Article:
As the bus will operate solely in city centre regions, passenger journey times are expected to be short and so the interior design is simple and spacious. The interior is designed for standing, with spring loaded seating to save space when not in use. While in the upright position the seats also act as a leaning rest. The interior is easily accessible for wheelchair users with space for the wheelchair turning circle.

Bus Stop

The bus stop’s structure, like the bus, is made up of a metal frame and glass panels. The frame holds the charger in the air so that the bus can connect automatically when pulling into the stop. The bus is then able to charge while passengers are transferring. In order to ensure safe and easy transfer, the platform is level with the bus’s floor. A slim design saves on pavement space and ramps at either end allow easy access.


The vehicle will be monitored from its headquarters by fleet management. Several buses will be running on each route and therefore keeping control of them is pivotal. CCTV cameras in the buses and stops will constantly monitor activity and there is a Human Machine Interface for passengers to contact fleet management should a problem arise.

Future Applications and Developments

The bus’s symmetrical design allows for easy modification to suit numerous situations. One application may be the use of the bus at airports to transport passengers to and from the aeroplanes. The interior is already well suited to standing passengers travelling short journeys and the straight forward introduction of magnetic markers into the tarmac would guide the bus safely around the airport.

In cities the addition of solar panels into the roof would reduce the bus’s dependence on the bus stops for recharging en route.

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Designer: Amarpreet Singh Gill

Concept: 2012 Experience Overview

In June of 2005, London won the race to host the Olympics in 2012. Hosting the Olympics and Paralympics Games will provide a huge catalyst for urban and environmental regeneration in London. London’s blueprint for the Games contains a number of objectives to achieve a sustainable legacy which improves the environment, health and quality of life for local communities. The Olympic Park will be in east London and will transform one of the city’s most underdeveloped areas into a model for sustainable urban development, building inner city communities linked to sport, the environment and health.

The concept is designed for people at the Olympics, to transport them from one venue to another on a swift, relaxed and comfortable journey. The user would simply enter the vehicle, choose their destination on the touch screen map, enter a small fee, then sit back and enjoy the ride and the sites. The concept will transport people between Olympic venues using a designated lane which would run around the entire Olympic park site. When the vehicle arrives at the destination the vehicle would park at a reserved area similar to a taxi rank where it waits for the next fare.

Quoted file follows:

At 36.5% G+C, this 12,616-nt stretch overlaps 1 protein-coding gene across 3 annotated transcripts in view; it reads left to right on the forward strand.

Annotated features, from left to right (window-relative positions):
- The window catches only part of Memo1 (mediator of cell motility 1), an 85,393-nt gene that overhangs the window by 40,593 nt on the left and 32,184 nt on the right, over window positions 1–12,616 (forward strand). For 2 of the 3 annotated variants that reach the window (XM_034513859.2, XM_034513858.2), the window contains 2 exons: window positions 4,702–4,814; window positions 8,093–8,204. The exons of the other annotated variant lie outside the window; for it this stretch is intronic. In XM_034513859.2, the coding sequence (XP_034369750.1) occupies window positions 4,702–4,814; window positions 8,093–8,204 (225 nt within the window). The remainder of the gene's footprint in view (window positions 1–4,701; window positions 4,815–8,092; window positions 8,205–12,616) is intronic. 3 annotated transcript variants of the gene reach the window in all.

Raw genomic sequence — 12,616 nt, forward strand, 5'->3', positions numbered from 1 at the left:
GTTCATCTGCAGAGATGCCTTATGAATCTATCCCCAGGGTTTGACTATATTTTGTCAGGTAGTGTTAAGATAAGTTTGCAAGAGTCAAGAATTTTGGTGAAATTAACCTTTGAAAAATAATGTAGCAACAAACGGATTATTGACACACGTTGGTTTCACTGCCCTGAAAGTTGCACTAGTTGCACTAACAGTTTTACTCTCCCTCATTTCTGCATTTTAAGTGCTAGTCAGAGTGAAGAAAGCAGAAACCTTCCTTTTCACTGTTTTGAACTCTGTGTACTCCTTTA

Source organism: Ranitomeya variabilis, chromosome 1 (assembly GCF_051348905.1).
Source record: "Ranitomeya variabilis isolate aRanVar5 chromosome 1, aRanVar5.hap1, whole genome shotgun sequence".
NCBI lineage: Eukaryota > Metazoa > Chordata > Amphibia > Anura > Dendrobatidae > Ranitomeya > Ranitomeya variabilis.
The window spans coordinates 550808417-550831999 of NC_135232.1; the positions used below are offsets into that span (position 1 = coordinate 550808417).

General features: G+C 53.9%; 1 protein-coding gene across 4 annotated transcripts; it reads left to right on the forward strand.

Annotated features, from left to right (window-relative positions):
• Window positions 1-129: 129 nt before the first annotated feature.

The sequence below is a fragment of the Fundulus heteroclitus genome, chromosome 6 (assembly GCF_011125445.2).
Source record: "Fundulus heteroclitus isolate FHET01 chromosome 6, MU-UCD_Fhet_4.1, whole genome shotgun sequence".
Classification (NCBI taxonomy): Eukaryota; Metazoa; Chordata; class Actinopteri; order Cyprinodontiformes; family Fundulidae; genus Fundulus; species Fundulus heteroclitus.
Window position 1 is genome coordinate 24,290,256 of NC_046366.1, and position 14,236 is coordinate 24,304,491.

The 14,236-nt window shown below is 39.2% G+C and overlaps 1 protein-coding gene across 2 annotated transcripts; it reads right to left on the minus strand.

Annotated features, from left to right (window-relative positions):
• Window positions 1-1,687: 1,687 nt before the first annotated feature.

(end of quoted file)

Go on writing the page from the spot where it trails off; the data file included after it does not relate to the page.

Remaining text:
The ‘2012 Experience’ utilises Self-Drive Technology, eliminating the need for drivers and ticket conductors. This technology combines the use of sensors in the vehicle and the infrastructure with GPRS tracking systems, similar to Automated Guided Vehicles used to load cargo at docks.

Objectives set by London’s Olympic Committee state that all public transport vehicles must be carbon-free by 2012. Therefore the ‘2012 Experience’ uses hydrogen fuel cell technology and electric motors mounted on the wheel hubs to provide its power. The concept creates a whole new generation of carbon-free public transport, by the giving the users the option to personalise their route and create their own tour.

In addition, the objectives for the Olympics also states that all forms of transport must be wheelchair accessible, therefore ‘2012 experience’ concept has a rear entrance with an automatic ramp and has a complete fold-away interior.

The vehicle’s styling has taken inspiration from contemporary architecture and regeneration in London. The combination of simple geometry and clean lines create a simplistic yet pleasant design.

To capture the atmosphere of the Olympics whilst in the vehicle, an open top second floor was introduced to the design. Maximising the use of the surroundings, also gives tourists the perfect platform to view London from. This should enhance the users’ experience of the London Olympics and leave them with a lasting impression.

The interior begins completely folded away with areas for perched seating, the vehicle can accommodate up to 18 people when in the folded away state, ideal for groups and families. When the seats are folded out the vehicle can seat up to eight people comfortably in the lower area. The upper level can seat another six people and provide standing space for a further four.